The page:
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Exhibit Highlights Theater Designer’s Career

Theater designers, those artists who create the sets and costumes for the performing arts, face a peculiar situation unknown to their creative cousins in the fine arts, whose talents in painting, sculpture, even architecture, the theater designers combine.

Like painter, the designers create images both realistic and abstract. Like sculptors, they create objects that are three-dimensional and free-standing. Like architects, they create at least the appearance of cities and building facades, and their structures must be engineered so they don’t collapse and injure people.

With all this, the costume design aspect only complicates the theater designer’s responsibility, demanding a combination of talents unexpected of other artists.

However, unlike other artists’ works, the theater designer’s art achieves its full realization not in the quiet timelessness of a gallery or museum exhibition but in the often frenetic and always ephemeral context of a performance in which the design is but one element serving in combination with action, dialogue, dance or song, all of which constitute distractions if one wishes to look at theater design as an art in its own right.

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This situation defines a kind of built-in frustration inherent in “Robert Israel: A Decade of Theatre Design,” at UCSD’s Mandeville Gallery (through April 9). On view are 57 drawings, paintings, photographs, blueprints, and costumes representing six major projects by Israel, an internationally known and widely honored designer who has been on the UCSD faculty since 1977 but will soon take a position at UCLA.

To look at the representations of any one of the productions as singularly exemplary and impressive relative to the others misses the point of the exhibition. It seems, in fact, that the show is set up intentionally to defy such an approach because it concerns itself more with presenting aspects of the design process than with trying to convey the final outcomes of that process.

Consider, for example, the presentations of Israel’s designs for “The Yellow Sound,” commissioned by the Guggenheim Museum and inspired by a previously unproduced 1913 libretto (or text) by Wassily Kandinsky, one of the giants of early modern art, with music by the contemporary composer Thomas DeHartmann.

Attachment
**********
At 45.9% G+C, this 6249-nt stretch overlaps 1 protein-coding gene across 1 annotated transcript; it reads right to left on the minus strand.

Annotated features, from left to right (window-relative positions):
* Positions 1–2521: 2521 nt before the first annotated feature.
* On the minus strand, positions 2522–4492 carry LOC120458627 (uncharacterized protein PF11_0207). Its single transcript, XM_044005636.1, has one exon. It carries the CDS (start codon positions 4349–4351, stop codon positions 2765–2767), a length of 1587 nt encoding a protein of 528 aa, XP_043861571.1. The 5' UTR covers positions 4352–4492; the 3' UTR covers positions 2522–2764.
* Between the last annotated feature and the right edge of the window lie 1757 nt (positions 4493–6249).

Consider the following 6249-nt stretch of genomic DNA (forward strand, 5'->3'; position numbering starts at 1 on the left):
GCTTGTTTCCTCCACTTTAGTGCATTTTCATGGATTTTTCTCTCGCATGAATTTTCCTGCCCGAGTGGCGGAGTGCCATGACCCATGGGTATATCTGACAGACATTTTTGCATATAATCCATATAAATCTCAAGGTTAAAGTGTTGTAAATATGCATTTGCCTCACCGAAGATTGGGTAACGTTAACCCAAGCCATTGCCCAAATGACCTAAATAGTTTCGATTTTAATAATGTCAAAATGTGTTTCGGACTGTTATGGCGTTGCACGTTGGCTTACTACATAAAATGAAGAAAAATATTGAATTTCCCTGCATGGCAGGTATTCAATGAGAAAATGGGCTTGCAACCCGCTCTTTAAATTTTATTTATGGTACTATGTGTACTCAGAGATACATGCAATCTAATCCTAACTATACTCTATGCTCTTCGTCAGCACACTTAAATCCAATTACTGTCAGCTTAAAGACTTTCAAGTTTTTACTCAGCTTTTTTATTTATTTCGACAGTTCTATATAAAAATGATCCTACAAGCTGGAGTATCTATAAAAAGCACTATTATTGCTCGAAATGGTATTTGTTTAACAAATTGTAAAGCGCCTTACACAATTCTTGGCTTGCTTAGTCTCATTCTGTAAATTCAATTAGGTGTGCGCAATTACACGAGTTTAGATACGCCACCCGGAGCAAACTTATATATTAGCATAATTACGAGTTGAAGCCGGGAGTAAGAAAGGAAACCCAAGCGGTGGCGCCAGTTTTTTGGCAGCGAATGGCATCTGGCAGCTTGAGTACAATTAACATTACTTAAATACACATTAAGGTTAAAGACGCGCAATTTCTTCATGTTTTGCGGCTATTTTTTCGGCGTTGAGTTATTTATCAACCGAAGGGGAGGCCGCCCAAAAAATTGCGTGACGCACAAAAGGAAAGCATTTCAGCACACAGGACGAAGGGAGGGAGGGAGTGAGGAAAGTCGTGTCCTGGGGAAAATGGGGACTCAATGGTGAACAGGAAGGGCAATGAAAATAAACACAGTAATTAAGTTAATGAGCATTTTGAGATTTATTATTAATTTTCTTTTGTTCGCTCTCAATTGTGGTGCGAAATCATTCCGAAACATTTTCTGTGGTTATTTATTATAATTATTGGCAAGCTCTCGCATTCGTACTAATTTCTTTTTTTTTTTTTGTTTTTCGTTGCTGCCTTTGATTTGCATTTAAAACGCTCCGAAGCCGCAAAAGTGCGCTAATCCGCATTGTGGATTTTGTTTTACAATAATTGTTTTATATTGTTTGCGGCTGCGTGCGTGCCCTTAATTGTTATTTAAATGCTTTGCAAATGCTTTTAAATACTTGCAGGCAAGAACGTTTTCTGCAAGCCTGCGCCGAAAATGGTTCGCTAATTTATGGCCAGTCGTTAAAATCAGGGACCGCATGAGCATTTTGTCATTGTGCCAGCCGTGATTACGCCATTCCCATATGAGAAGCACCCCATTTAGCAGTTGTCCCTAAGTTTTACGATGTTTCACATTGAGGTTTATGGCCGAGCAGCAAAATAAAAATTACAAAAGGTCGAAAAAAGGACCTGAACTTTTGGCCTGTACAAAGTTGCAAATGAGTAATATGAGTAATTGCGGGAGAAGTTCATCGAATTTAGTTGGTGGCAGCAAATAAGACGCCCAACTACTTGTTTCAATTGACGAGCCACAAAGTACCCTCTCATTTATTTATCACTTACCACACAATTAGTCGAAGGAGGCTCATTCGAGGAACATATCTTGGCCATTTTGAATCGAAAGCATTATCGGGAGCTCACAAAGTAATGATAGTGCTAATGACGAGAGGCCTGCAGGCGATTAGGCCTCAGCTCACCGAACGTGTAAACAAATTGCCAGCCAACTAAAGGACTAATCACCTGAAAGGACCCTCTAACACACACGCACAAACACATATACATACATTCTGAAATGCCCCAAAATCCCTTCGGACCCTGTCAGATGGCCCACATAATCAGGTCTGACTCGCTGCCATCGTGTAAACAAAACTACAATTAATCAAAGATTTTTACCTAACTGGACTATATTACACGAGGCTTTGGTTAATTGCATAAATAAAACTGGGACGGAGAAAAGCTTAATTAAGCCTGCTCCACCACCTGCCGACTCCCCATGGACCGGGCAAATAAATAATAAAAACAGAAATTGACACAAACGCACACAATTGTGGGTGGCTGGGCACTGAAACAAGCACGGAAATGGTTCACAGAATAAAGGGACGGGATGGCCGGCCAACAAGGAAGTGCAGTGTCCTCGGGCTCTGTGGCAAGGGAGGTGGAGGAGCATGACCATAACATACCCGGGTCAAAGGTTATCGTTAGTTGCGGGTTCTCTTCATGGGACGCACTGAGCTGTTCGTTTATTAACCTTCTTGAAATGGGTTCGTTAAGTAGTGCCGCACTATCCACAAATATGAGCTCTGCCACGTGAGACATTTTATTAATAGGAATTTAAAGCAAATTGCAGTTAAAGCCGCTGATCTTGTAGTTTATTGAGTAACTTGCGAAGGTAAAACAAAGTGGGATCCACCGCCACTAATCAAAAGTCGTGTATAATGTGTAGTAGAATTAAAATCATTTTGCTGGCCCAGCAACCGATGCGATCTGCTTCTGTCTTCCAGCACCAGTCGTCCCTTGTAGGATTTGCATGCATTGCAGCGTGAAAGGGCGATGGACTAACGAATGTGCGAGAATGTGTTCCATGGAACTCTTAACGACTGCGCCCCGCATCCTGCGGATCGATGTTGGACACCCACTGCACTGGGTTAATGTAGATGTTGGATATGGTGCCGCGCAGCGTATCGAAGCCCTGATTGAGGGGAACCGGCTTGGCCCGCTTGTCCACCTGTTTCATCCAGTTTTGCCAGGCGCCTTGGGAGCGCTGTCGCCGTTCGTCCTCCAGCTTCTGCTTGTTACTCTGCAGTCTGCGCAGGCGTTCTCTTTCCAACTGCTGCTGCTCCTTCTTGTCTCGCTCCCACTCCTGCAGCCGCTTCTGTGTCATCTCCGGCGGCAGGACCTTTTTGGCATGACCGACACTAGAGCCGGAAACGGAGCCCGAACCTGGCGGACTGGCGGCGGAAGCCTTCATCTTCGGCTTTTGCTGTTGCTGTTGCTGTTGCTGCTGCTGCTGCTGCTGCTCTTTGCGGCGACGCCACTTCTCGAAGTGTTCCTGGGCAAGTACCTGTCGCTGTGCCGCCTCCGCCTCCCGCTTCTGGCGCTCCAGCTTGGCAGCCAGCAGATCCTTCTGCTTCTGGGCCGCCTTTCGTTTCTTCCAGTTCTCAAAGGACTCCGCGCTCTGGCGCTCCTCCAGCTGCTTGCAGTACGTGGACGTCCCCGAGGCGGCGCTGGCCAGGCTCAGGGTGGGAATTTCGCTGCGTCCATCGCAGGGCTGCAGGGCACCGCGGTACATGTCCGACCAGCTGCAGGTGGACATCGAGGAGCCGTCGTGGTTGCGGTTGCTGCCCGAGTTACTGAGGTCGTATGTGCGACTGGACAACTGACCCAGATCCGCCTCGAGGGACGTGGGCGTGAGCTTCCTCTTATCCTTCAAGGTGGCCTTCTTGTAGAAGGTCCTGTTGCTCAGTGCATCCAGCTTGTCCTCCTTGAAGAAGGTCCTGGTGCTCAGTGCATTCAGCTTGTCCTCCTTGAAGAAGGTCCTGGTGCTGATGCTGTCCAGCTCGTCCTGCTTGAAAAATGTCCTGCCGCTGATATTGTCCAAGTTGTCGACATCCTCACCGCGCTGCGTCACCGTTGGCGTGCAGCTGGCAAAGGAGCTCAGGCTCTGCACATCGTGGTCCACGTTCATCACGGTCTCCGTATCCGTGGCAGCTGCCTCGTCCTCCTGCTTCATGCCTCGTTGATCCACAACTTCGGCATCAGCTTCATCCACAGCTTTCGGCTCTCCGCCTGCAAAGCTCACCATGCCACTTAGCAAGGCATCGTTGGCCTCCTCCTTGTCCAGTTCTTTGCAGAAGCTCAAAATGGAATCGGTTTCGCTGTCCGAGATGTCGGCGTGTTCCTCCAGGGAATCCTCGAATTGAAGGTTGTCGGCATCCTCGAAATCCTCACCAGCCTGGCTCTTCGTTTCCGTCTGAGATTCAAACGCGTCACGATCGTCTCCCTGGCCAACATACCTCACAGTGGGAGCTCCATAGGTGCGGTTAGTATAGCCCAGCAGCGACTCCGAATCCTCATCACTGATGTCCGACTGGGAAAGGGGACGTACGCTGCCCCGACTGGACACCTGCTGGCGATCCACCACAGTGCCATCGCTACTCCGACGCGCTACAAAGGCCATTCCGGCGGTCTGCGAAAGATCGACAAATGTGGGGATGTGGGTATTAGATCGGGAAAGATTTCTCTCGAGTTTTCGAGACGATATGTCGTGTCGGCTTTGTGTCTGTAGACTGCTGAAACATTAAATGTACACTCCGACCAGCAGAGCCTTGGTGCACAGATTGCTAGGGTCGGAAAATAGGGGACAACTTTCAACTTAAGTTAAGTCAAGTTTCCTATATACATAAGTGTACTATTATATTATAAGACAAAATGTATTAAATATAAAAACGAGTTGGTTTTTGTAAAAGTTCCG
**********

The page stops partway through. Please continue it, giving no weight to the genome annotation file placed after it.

The story evolves from Russian mystical sources and deals with the continuity of the sensual and spiritual aspects of human life. To realize the production, Israel had to develop the scenic and costume elements called for by the text and suggested by the music. In the 20 or so sketches and drawings that Israel produced, we see yellow giants that look tree-like, a beautiful flower that is a character in its own right, a leaning bell tower, images of boulders, and representations of forms described on the drawings as “vague creatures” and “imprecise figures.”

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The overall suggestion of the images as a group is decidedly mythic, even primeval. But we never actually hear the sound of the music or see these designs in their ultimate realization at full scale, with accompanying dialogue and action. There aren’t even any photographs of the actual performance in progress, nor are any of the actual costumes displayed.

Apparently, this isn’t oversight or cheapness on the part of the exhibition organizers because, on the other hand, Israel’s work for Prokofiev’s “Fiery Angel” is presented entirely in photographs, while his designs for “Mahagonny"--an opera by Bertolt Brecht and Kurt Weill--appears only through a set of 10 construction blueprints. Of Israel’s work for the Philip Glass opera “Akhnaten,” we see actual elements from the production itself, gold-leafed hawk and ibis masks, a silk gown and a headdress worn by the character of Nefertiti.

Five sketches of these costumes are on view, but no other drawings, blueprints, or photos of other aspects of the production, either its preparation or final form, are displayed. The focus is similarly concentrated in the representations of another Philip Glass opera, “Satyagraha,” an exploration of the evolution of Gandhi’s ideas of nonviolent resistance. On view are five drawings showing the various characters’ costumes, which consist of straightforward late 19th and early 20th century styles.

The realism of the imagery from “Satyagraha” contrasts sharply with the fantastic and unnerving creations for “The Yellow Sound,” which, in turn, displays a very different sensibility relative to the designs for “Akhnaten.” So, the exhibition steps not only from style to style in expressing the breadth of Israel’s responsibilities and creative as a theater designer. And it does this quietly and subtly, not with occasional dramatic images but with the sum of many images.

As to whether the works on view bear up to scrutiny as “art” independent of their descriptive and documentary functions, argument could be made either way. But there’s this: the drawings from “Satyagraha” are on loan to the exhibition from the collections of the Museum of Modern Art. Those from “The Yellow Sound” are on loan from the Levi Strauss & Co. Art Collection. And many other images and objects on view come from the Daniel Weinberg Gallery in Los Angeles and the Max Protetch Gallery in New York.

Clearly, the line between these images from the realm of theater design and more conventionally understood visual art is difficult to find, if it exists at all.


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